While the arrangement with the archdiocese strikes many longtime St. Anthony's members as improper, to others it straddles the right side of a thin line. Archdiocese spokesman James Goodness said that while Perricone is considered "on loan" from the archdiocese, St. Anthony's is responsible for his salary, and the archdiocese does not receive a percentage of weekly collections.
Despite last-minute efforts to reconcile, the archdiocese never lifted its suspension of Wickens. It wanted him to sign a letter of obedience to Newark Archbishop Myers, which all pastors do when starting a new assignment, Goodness said. Wickens refused to do so, Goodness said.
Whether they attend a Latin Mass at St. Anthony's or elsewhere, the people drawn to it say they go for reasons other than merely hearing the words in Latin, though that is important.
"It's not just the Mass said in Latin. It's about the traditional faith. It requires the reverence that's there, the respect for the way the sacraments are done," said William Denk, who stopped attending St. Anthony's and now travels elsewhere for Mass.
"Many people have seen family members lose their faith. They've seen the breakdown in our culture and society. Now, when you've had Catholic bishops who have to debate whether a candidate who is pro-choice can remain Catholic, it shows exactly where (society) has gone to now."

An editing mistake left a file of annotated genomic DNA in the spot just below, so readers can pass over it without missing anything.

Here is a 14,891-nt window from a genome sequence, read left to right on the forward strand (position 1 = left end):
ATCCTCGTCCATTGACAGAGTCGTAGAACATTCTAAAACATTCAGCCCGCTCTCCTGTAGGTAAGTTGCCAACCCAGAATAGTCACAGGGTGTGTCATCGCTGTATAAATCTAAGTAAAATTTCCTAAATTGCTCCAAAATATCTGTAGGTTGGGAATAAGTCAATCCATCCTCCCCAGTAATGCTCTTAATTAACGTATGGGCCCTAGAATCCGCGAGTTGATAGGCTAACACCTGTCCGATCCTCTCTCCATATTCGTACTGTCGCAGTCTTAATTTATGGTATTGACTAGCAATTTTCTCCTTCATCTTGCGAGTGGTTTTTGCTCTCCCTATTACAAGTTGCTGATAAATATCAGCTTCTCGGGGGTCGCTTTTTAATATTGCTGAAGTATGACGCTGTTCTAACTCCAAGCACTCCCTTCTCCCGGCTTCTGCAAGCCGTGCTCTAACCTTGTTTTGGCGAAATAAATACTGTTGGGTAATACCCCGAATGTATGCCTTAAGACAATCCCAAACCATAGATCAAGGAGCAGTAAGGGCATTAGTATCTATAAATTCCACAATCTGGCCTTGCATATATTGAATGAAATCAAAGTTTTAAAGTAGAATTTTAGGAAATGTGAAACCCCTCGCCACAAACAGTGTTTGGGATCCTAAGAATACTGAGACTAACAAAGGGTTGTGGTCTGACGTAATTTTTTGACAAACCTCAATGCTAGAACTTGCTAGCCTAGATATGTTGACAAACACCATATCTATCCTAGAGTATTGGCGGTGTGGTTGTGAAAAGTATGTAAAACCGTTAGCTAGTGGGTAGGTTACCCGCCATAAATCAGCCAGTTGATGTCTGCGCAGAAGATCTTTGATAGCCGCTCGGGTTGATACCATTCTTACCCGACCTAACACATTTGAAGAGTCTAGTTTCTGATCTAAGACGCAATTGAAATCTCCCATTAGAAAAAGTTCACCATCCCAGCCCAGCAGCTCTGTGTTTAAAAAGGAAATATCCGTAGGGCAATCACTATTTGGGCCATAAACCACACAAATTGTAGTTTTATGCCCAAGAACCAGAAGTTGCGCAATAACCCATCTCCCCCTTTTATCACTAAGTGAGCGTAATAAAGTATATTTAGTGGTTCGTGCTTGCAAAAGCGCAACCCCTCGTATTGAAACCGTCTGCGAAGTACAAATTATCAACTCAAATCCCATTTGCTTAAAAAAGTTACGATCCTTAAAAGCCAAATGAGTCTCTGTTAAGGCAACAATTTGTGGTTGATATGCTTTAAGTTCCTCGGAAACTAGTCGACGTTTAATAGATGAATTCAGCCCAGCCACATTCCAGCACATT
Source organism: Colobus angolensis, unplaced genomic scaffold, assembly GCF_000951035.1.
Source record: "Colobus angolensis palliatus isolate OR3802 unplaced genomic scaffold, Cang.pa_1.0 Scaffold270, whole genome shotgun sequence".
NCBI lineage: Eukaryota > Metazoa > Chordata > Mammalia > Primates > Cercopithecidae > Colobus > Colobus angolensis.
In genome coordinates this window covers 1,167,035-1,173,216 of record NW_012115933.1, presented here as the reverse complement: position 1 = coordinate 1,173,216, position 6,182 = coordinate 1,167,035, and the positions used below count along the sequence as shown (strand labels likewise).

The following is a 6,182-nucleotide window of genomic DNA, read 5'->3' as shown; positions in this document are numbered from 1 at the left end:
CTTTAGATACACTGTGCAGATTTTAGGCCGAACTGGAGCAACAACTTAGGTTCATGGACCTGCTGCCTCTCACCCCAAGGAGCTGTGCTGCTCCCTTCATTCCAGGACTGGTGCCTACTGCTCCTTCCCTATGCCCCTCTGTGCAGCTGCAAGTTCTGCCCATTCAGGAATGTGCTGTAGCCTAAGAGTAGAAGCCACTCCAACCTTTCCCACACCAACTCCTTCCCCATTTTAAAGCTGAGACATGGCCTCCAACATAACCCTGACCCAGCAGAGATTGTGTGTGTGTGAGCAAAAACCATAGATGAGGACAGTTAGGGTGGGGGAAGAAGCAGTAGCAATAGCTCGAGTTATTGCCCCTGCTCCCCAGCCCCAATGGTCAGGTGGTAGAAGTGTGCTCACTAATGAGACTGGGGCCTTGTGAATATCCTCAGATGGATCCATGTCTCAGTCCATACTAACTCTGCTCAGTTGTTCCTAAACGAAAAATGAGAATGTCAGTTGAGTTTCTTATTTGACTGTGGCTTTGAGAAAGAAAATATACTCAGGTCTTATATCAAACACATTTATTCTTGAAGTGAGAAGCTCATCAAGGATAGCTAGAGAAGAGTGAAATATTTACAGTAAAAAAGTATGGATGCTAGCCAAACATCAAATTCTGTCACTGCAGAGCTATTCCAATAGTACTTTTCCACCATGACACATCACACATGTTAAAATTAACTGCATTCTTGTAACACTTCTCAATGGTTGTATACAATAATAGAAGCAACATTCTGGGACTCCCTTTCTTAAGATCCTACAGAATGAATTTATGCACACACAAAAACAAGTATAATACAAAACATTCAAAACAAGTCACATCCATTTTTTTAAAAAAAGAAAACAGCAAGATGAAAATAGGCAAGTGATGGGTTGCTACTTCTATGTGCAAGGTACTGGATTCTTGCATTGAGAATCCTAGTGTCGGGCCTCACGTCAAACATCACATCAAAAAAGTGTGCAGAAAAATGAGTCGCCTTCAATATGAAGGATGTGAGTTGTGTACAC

Jeff Diamant covers religion. Reach him at email@example.com or (973) 392-1547.
Interesting read..As an Episcopalian, and lord knows we have enough on OUR plates..it would seem to me that with all now going on in the Catholic church, this is akin to arguing if the prime rib was rare, or pink..
Still, many longtime St. Anthony's parishioners reject him because he is an archdiocese priest, officially placed on loan to the chapel by the archdiocese. >>>
The full priesthood is contained in the bishop, they should be honored that a priest assigned to a bishop is there and the archbishop himself extended an olive branch to bring the parishioners back into the fold.
You can't be Catholic and have your own private little church. What's wrong, are they afraid they will have to contribute to the bishops annual campaign?
From what I understand the board is still in control of the church building and parish finances.
The Parishioners of St. Anthony's are worried that the ratty types who've infested our Church will eventually get their paws on it and ruin the chapel that THEY themselves built.
I don't blame them for feeling this way. The New Order manipulators have ruined everything else they've touched when they've been given enough time. If they don't make a complete mess of Saint Anthony's (or close it down) it would be an anomaly.
You also have to understand that traditional Catholics live their lives differently. To name just a few aspects of this; they fast stricter and more frequently, dress nicer for church, teach a stronger catechism, bury their dead differently and the women cover their heads (as per scripture) at mass.
The New Church in the New Springtime doesn't believe in or require any of this anymore. It's not just about the Mass itself.